# Summing ${\frac{1}{n^2}}$ over parts of $N$.

Exist $2$ parts, claim, $A$ and also $B$, of the naturals such that

$$\sum_{n\in A} f(n) = \sum_{n\in B} f(n)$$

where $f(n)={\frac{1}{n^2}}$?

If $f(n)=\frac{1}{n}$ after that there are several counterexamples, which is possibly an effect of the reality that the harmonic collection deviates :
$$\frac23 = \frac12 + \frac16 = \frac14+\frac13+\frac1{12}$$

And if $f(n)=b^{-n}$ for some base $b$ after that it holds true due to the fact that for all $M$, $\sum_{n>M} f(n) < f(M)$. (This is simply the base-b depiction of an actual number.The instance $b=2$ offers a ~~bijection ~~ surjection $2^{N} \to [0,1])$.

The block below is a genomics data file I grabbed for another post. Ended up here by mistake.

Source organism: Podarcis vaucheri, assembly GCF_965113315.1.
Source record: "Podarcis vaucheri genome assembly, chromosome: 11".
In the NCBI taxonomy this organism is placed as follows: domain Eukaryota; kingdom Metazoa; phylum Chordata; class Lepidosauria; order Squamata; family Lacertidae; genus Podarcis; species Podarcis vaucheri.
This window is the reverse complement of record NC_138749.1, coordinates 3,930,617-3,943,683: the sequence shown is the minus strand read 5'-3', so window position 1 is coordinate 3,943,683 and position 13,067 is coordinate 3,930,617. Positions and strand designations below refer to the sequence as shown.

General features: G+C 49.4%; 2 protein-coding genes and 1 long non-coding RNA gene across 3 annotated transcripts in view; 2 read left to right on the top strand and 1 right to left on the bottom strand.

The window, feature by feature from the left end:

So we have type of an in-between instance below.

Additionally, what happens if $A$, $B$ :

- are called for to be limited collections?

- are called for to be boundless and also disjoint?

Yes to both instances : 1) $\frac{1}{15^2}+\frac{1}{20^2}=\frac{1}{12^2}$ 2) $\frac{1}{15^2}+\frac{1}{150^2}+\frac{1}{1500^2}+...+\frac{1}{20^2}+\frac{1}{200^2}+\frac{1}{2000^2}+...=\frac{1}{12^2}+\frac{1}{120^2}+\frac{1}{1200^2}...$

for first instance - if we have pythagorean three-way (a, b, c), such that $a^2+b^2=c^2$, after that : $\frac{1}{a^2 b^2}=\frac{1}{a^2 c^2}+\frac{1}{b^2 c^2}$

Related questions